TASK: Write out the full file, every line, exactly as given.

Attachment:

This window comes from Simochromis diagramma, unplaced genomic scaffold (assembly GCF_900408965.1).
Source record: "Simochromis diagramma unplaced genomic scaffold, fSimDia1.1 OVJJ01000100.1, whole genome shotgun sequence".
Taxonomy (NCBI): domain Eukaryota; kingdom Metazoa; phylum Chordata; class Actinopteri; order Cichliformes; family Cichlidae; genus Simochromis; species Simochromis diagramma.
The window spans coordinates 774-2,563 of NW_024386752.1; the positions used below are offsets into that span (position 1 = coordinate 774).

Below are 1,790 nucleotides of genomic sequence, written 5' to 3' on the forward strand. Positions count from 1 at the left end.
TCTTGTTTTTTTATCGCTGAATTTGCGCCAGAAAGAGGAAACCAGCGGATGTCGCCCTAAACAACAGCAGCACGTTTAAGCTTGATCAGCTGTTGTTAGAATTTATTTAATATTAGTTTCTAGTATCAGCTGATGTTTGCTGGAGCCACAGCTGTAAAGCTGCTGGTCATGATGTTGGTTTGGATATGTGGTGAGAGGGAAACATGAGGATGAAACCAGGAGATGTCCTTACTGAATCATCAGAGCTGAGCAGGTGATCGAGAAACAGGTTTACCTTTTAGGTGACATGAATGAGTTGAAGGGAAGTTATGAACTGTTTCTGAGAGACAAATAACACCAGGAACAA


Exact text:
This window comes from Simochromis diagramma, unplaced genomic scaffold (assembly GCF_900408965.1).
Source record: "Simochromis diagramma unplaced genomic scaffold, fSimDia1.1 OVJJ01000100.1, whole genome shotgun sequence".
Taxonomy (NCBI): domain Eukaryota; kingdom Metazoa; phylum Chordata; class Actinopteri; order Cichliformes; family Cichlidae; genus Simochromis; species Simochromis diagramma.
The window spans coordinates 774-2,563 of NW_024386752.1; the positions used below are offsets into that span (position 1 = coordinate 774).

Below are 1,790 nucleotides of genomic sequence, written 5' to 3' on the forward strand. Positions count from 1 at the left end.
TCTTGTTTTTTTATCGCTGAATTTGCGCCAGAAAGAGGAAACCAGCGGATGTCGCCCTAAACAACAGCAGCACGTTTAAGCTTGATCAGCTGTTGTTAGAATTTATTTAATATTAGTTTCTAGTATCAGCTGATGTTTGCTGGAGCCACAGCTGTAAAGCTGCTGGTCATGATGTTGGTTTGGATATGTGGTGAGAGGGAAACATGAGGATGAAACCAGGAGATGTCCTTACTGAATCATCAGAGCTGAGCAGGTGATCGAGAAACAGGTTTACCTTTTAGGTGACATGAATGAGTTGAAGGGAAGTTATGAACTGTTTCTGAGAGACAAATAACACCAGGAACAA